Loren put her hand on my shoulder and said, “Jack.”

I turned to her. “This is the best idea.” Then, I looked past her, to Claire. “Isn’t that right?”

Claire nodded in agreement. That was enough for Loren. Be careful, Claire said without moving her lips or using her voice.

I turned back to Wolfgang. “Let’s go. We don’t have much time.”

He flashed a grin. “After you.”


The rain was chilling to the bone. We were both drenched in no time. Stinging wind and water lit up every fresh burn on my face and hands. The storm quickly washed the blood and bits from my hair. The solid pieces, I realized with disgust, were splinters of bone fragments. I wanted to puke, but I held myself together. I needed to keep my wits about me and watch for the right opportunity to turn the tables. But Wolfgang was patient and calculating. He followed closely, never coming within arm’s reach.

We used our phone’s flashlights to cut through the dark. If I got lucky, my baseball bat might save the day. But as we continued, I became aware of certain curious matters. There seemed to be far more trees than I remembered seeing on our walk up here. And the road felt much thinner. Where we walked might barely be considered enough space for a one-way. And our walk didn’t include any sort of decline… Weren’t we supposed to be going downhill?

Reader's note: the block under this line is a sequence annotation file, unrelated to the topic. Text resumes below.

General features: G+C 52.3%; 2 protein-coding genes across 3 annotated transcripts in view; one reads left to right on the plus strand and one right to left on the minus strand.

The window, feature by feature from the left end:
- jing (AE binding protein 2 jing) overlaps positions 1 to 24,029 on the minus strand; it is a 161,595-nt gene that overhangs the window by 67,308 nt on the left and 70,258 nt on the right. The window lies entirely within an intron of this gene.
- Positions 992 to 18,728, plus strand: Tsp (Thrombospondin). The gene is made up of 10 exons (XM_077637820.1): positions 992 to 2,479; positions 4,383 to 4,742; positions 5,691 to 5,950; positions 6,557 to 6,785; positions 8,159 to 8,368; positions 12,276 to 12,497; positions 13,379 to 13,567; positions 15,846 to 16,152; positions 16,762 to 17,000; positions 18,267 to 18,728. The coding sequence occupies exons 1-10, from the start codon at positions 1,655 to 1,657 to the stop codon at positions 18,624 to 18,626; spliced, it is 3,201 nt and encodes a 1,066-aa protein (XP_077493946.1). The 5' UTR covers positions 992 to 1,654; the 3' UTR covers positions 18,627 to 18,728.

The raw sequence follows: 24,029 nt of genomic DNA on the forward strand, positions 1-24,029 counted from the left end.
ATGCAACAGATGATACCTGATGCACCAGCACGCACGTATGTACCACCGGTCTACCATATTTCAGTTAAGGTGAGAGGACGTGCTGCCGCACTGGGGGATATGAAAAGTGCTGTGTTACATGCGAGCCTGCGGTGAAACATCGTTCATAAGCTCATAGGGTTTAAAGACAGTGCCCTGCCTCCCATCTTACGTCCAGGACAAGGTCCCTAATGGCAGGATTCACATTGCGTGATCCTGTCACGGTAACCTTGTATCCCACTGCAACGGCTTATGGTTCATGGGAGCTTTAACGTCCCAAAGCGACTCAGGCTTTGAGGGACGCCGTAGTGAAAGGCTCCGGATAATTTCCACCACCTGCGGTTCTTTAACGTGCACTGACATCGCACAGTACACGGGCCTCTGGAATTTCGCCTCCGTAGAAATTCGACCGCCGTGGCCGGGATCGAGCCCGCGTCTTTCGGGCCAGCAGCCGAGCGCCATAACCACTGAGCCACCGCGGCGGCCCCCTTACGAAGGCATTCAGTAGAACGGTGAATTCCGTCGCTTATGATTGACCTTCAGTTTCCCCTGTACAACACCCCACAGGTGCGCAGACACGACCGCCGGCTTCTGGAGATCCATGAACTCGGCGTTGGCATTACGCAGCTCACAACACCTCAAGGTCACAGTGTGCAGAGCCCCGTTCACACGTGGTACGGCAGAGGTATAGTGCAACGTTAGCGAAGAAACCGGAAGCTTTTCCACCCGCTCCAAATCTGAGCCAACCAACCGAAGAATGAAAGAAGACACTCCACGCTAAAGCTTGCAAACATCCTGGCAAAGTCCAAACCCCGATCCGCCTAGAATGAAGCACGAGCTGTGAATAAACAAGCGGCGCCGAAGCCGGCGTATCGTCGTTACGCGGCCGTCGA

Krikrikrikrikrikrik. I shined my light at the nearest tree. For a moment, it looked like something had skittered into the branches, but whatever it might have been was the least of our concerns.

We were nearly a mile into the trip before Wolfgang finally spoke up.

“You know... you look like a shit took a shit.”

Considering I’d just been blown up and lost my best friend and was probably about to die, his assessment could have been a lot worse. All I could say was, “Alright.”

I didn’t recognize anything around us. It was impossible that we’d gotten lost on the only road. And yet, being impossible hardly seemed to stop anything else from happening today. The only thing I could do was chock it up to my memory playing tricks on me again. How long has it been since I took my medicine?

It must have been another mile down the road before Wolfgang spoke again. “How far away do you think we’d have to be to not hear a gunshot from the house?”

In this weather, you could shoot someone dead at the end of the driveway and nobody would be the wiser, but I sure as hell wasn’t about to tell him that.

“Don’t worry. Gunshots are loud as hell. If someone were to fire a gun, everyone would know.” You little fucking captain obvious asshole klepto-sociopath.